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First Home Buyers Getting Started
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Buying Your First Home: Getting Started


1. Getting started

Do a budget. This tells you where your money is going, where you can cut back and where you can save. The budget then helps you work out what you want, need and can afford.

Set your goals

How much can you afford? What should you be aiming for? It's best to answer these kinds of questions now so you can work them into a budget. After all, there's no point shopping for a mansion if you can only afford a cottage. As a general guide, your mortgage repayments should not exceed 30 percent of your before-tax income.

Control your debt

If your budget needs to get into shape, now is the time to do it. If this means consolidating a few debts, then do it. There is no point in saving hard for a deposit if you're also being charged an astronomical rate on your personal loans.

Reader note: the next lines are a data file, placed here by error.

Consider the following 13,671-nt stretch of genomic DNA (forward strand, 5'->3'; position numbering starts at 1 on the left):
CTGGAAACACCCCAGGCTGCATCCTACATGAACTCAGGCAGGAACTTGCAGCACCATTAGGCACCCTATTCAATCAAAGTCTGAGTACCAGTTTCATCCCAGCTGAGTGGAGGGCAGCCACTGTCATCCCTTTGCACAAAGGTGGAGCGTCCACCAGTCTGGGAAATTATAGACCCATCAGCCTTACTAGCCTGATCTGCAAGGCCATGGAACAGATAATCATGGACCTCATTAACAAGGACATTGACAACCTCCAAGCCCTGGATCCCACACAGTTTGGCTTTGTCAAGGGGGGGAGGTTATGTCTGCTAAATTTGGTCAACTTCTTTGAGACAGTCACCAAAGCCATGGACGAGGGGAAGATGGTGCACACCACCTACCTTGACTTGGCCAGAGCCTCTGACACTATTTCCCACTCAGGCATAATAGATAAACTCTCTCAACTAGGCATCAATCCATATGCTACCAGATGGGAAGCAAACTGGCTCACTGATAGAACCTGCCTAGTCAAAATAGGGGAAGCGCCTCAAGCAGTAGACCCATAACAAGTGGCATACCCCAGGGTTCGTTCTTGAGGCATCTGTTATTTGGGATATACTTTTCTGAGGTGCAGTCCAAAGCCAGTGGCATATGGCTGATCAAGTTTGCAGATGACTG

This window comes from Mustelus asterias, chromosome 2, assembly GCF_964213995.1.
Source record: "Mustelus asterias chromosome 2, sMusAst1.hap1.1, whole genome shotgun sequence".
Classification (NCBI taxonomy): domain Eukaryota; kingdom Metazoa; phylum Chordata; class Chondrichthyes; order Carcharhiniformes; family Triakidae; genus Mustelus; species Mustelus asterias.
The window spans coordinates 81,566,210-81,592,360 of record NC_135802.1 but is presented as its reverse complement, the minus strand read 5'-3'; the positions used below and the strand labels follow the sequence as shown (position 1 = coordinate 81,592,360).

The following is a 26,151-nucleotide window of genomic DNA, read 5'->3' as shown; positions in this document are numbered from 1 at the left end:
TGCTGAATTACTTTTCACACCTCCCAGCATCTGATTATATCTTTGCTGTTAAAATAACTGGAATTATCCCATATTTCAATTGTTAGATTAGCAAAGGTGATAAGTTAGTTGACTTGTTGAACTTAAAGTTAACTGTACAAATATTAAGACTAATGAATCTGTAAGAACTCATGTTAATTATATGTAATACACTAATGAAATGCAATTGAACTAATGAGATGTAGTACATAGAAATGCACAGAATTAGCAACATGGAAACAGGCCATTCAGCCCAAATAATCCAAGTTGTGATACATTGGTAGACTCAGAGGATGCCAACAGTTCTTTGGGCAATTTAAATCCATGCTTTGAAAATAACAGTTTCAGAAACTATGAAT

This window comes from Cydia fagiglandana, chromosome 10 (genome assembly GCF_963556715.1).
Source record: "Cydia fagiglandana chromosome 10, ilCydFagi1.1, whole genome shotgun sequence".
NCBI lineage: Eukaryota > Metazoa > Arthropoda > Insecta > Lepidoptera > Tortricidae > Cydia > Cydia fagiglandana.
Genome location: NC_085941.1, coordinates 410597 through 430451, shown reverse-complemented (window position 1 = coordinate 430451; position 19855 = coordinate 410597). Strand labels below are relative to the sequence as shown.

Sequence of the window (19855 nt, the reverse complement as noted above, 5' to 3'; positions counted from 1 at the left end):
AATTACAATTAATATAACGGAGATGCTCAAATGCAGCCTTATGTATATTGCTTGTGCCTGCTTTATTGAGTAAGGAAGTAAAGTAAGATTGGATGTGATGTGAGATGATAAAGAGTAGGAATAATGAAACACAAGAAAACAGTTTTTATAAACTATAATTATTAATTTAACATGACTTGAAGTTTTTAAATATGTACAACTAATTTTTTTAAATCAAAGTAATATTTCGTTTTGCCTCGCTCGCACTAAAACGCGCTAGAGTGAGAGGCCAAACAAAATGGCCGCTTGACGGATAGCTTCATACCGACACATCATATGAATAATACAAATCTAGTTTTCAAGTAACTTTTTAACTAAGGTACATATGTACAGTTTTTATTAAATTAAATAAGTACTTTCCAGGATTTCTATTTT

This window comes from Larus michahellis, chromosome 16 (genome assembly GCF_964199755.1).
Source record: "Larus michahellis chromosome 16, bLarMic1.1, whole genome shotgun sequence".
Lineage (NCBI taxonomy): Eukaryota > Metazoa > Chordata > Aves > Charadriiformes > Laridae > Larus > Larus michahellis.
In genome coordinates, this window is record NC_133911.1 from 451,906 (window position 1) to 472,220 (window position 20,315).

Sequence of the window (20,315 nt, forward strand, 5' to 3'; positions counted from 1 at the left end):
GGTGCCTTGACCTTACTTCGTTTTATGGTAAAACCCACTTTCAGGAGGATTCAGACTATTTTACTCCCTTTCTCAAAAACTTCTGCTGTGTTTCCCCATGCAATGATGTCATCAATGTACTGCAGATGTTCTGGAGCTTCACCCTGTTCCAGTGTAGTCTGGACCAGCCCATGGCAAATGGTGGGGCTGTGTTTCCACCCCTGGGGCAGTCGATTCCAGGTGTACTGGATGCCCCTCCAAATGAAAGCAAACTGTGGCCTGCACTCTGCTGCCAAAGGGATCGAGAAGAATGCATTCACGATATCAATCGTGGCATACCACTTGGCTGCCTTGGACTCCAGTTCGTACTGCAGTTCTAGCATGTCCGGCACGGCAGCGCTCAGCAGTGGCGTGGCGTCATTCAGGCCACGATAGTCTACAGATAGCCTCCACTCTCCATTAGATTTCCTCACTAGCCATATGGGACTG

Work your money

Maximise your savings by taking them out of low-interest bank accounts. Alternative accounts such as high-interest e-accounts or bonus savers offer a better return and they are still capital guaranteed. If you have got more time to invest, then consider a managed fund. You should consider these funds only if you don't need the deposit for at least five years.

Check your credit rating

Before approaching a lender, ensure there are no nasty surprises in your credit file. There's nothing worse than being refused a loan because of a silly little debt that you fixed up years ago.

Get a copy of your credit history by calling Veda Advantage on (02) 9464 6000 or visit www.mycreditfile.com.au. If you do find something, make sure you talk it over with your Finance Today Broker — they don't like surprises, either.

Do your homework

To get the best possible home loan at the right price, you must do your homework. Our find a home loan tool will be a great help. The state of the market can vary greatly between suburbs and between property types. Also, what type of property are you after — a house, townhouse or unit? Consider its location and features, but make things easier by limiting your search to a few suburbs.

Get your entitlements

If you qualify, you will receive the federal government's $7000 First Home Owner's Grant. To find out if you are eligible check www.firsthome.gov.au. There are also state bonuses which you can find out about by checking with your office of state revenue.

Buy, but don't move in